A universe of possibilities opened up for sixteen university students during March when the newly established ESA Academy ran its first ever training course.
Situated in the Ardennes region of Belgium, the winter snows had receded and spring was greening the land. It was also spring-time for the careers of the students on the course.
Each has been chosen to participate in the next round of Spin Your Thesis! or Drop Your Thesis! programmes. These are two student programmes offered by ESA’s Education Office to give university students access to world-class research equipment.
Spin Your Thesis! uses ESA’s Large Diameter Centrifuge (LDC) to create hyper gravity, while Drop Your Thesis! allows students to run experiments in microgravity by using the ZARM Drop Tower in Bremen, Germany.
It is hoped that many European students will look back at these programmes as the springboard that launched their aerospace careers, by giving them confidence and experience in running professional experiments.
To make the most of these opportunities the students were invited to spend four days at the ESA Academy, soaking up the experience of 14 leading experts from ESA and European Universities. They were coached in how to design and build professional scientific experiments.
One team who will be participating in the Drop Your Thesis 2016 campaign, stated, “It has been a week of great inspiration and hard work. Meeting the experts has been helpful and will improve our experiment; we've had also fun and met new friends. Absolutely a positive experience.”
Another said it was about “getting inspired for excellence.”
During the four days, the students attended lectures designed to help them better develop experiments. Beyond the bedrock of the investigation itself, system engineering, project and risk management, experiment automation, communication and fundraising were also addressed in a series of workshops.
They also got their turn in the spotlight when they presented their projects to experts and had individual meetings with engineers from the facility they would be using for their experiments.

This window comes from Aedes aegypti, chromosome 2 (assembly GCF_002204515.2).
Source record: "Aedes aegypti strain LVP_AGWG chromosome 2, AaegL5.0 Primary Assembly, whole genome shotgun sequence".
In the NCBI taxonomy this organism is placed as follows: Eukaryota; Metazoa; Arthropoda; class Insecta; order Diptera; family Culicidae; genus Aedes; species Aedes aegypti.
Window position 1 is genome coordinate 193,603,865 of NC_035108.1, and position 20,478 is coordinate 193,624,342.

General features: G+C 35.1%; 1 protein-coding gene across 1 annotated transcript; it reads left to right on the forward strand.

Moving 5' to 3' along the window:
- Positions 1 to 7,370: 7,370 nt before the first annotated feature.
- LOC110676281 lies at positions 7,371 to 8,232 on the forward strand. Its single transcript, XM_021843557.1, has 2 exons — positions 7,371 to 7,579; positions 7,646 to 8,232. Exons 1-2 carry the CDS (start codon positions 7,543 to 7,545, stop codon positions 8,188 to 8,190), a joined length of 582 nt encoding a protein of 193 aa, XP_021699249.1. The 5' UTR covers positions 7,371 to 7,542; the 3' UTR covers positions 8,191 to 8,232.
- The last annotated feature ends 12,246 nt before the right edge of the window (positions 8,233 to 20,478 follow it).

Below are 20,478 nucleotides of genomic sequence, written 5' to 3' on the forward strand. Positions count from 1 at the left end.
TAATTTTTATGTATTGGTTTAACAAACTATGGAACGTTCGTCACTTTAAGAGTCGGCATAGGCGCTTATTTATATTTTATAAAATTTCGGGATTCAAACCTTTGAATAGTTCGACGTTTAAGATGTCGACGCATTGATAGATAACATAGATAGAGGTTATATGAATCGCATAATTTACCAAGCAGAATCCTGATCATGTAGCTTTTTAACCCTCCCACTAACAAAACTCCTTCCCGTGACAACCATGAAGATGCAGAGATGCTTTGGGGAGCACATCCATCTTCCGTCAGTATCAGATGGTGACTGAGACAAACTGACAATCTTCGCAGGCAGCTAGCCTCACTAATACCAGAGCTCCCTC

Finally, they had the chance to meet students who had already participated in previous years of the programmes. This was an invaluable opportunity to see the success of previous students and to learn from their experience.
A future glimpse of the ‘world’ they are preparing to inhabit came in the form of a visit from an ESA astronaut and a trip to Belgium’s Euro Space Centre.
“The training week inspired us to be skilful, to do more and better. Incredible experience to visit and take part on the first ESA Academy event. The input from both the experts and the other team members participating in ESA's educational programmes will certainly contribute to the success of our experiment in September,” stated one of the Spin Your Thesis! 2016 teams.
The unique nature of the opportunity was not lost on the students, some of whom were already recognising the thrill of working with a big scientific organisation. “In the ESA Academy there is that kind of positive energy that you can find only when scientists with different background work together. In ESA this occurs everyday and it shows,” stated another Spin Your Thesis! 2016 team.
The next ESA Academy course will take place in late June. This is open to any university student who is studying science or engineering. More details can be found here.
Notes for Editors:
For more information, contact: esa.academy @ esa.int